I have not read the Adonis Review on devolving power to English regions that is being published by the Labour Party this morning but I am worried about it, nonetheless.
The plan, as summarised by Labour List, is apparently as follows:
The Adonis Growth Review argues for creating Combined Authorities. Such authorities — formed when a group of local authorities take collective responsibility for functions previously carried out by central government, particularly with regard to transport and economic policy — would act as a means to give cities and regions more power.
The plans that Miliband will unveil (which you can read in further detail below) outline the importance of devolution — moving powers away from Westminster — by using £30 billion to give more power to Combined Authorities, existing local authorities and Local Enterprise Partnerships (LEPs — partnerships between local government and local business, which decide how investment should be made in local roads, buildings and facilities).
In principle the idea of devolving power to localities is good. The problem is that what is being devolved is largely a power to spend. The power to raise money that is proposed should be devolved is on a quite different in scale: each of the proposed new authorities is to be given power over raising its own business rates. Whilst the sums involved with business rates are significant they are not enough to cover the devolved spending.
In that case and, before we get too excited about local income taxes ( which I do not support), land value taxation and even local borrowing ( both of which I do support) let me be abundantly clear that there are real problems with devolving power over spending without providing control over a matching revenue source and that there are massive problems inherent in devolving control of business rates to local authorities. Like it or not, these problems are going to come the light if this proposal is implemented, and need to be explored now.
Firstly, and Margaret Thatcher was right on this one, if there is to be effective fiscal policy then there has to be central control over the economy to ensure that the overall targeting of resources is appropriate in combination with any monetary policy in operation. Devolving too much power over revenue raising undermines this.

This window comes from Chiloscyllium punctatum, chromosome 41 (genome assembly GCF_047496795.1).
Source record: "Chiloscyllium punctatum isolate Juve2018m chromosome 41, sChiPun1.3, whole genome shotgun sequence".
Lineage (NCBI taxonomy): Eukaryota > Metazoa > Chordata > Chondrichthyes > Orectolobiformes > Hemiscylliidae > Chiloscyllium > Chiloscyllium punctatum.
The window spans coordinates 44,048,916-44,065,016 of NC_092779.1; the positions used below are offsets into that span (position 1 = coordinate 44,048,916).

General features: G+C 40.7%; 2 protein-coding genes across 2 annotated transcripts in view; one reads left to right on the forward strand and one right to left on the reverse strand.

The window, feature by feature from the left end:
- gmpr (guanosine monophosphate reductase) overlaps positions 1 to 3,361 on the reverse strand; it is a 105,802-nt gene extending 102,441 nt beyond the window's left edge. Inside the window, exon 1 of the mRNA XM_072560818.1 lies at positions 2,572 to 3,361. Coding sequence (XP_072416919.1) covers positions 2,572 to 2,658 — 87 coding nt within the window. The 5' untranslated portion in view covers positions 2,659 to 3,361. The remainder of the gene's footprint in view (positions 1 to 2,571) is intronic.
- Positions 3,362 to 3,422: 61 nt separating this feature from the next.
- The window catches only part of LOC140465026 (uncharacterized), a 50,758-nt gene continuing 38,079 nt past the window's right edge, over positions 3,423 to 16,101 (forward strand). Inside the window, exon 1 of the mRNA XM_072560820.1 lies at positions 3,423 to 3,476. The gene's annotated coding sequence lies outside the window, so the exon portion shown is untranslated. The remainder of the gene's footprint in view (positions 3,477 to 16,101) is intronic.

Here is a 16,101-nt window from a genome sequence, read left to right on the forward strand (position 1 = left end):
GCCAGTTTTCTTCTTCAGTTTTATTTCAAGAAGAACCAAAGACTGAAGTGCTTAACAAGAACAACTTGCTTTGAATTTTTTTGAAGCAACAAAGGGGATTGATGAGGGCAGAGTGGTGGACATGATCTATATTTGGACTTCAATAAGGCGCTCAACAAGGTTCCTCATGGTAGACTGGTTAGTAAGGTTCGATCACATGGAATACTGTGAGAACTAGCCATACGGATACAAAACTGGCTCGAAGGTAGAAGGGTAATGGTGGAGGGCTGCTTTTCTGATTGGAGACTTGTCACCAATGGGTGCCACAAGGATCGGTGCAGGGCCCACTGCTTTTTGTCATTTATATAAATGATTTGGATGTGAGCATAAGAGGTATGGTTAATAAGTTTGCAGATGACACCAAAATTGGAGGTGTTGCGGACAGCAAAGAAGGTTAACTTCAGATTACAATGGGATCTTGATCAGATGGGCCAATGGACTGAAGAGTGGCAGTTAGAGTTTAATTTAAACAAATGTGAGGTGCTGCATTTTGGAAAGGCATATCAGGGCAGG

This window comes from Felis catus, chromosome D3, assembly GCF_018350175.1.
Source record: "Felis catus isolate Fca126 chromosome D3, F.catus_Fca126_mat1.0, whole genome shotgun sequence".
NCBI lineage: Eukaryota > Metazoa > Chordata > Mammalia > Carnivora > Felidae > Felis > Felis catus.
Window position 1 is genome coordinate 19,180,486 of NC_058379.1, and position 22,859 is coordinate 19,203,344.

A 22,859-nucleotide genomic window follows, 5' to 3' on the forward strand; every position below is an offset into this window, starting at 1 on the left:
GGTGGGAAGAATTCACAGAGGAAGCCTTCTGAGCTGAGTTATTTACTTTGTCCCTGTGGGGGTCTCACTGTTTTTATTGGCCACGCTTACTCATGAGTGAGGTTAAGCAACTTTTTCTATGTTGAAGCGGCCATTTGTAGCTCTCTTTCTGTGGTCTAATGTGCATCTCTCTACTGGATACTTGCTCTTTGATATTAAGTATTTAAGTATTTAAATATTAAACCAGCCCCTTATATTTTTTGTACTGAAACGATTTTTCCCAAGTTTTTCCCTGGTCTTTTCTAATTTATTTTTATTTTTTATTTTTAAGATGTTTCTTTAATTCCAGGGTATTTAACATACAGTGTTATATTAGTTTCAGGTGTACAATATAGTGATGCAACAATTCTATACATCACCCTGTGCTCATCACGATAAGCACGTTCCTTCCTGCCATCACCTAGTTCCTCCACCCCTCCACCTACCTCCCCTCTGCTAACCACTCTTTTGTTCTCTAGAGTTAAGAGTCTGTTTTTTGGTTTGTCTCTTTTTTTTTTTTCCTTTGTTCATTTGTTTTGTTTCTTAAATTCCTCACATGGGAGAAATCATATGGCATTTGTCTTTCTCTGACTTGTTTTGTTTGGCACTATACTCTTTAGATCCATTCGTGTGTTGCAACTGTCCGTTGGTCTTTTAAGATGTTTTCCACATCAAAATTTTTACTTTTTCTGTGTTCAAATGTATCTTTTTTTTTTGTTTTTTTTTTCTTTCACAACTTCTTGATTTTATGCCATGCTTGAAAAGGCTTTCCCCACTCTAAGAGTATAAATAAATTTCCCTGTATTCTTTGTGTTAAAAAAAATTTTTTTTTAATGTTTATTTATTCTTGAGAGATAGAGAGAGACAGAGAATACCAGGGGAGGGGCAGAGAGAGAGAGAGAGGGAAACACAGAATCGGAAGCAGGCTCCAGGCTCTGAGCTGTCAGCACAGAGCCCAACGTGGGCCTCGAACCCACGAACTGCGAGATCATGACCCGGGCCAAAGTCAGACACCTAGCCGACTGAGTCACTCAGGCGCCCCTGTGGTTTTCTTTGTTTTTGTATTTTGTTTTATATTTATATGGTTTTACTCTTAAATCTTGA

Secondly, and perhaps much more importantly, the centre needs to keep power precisely because English regions will never be able to raise sufficient funding from their own potential tax bases to pay for the investment that they need at present because economic wealth is concentrated in the south-east of England. If we are to have any prospect of effective redistribution of both income and wealth in the UK then those redistributed funds have to be passed through central government through general taxation, and not through any form of devolved revenue raising power. The risk is that devolved revenue raising powers will give rise to the obscene prospect of much higher tax rates in deprived areas than would arise, for example, in London, let alone some of the most prosperous greenbelt shires.
Thirdly, and alternatively, if local authorities are given the power to control the level of the business rate as well as to spend its proceeds then the real chance of tax competition between English regions will arise, and that will undermine any chance of raising the revenue that is needed to promote infrastructure spending that is vital to development, rather than advance it. This is the experience, for example, of the USA, where States regularly compete with each other for the location of business, and the absurd situation of negative corporation tax rates arising at local level has now resulted. This has, incidentally, been achieved by refunding part of the equivalent of PAYE contributions to companies to subsidise their activities.
So my word on this one is tread very carefully: this policy in the wrong hands could give rise to massively increased regional inequality in this country, which is the exact opposite of what Labour wants.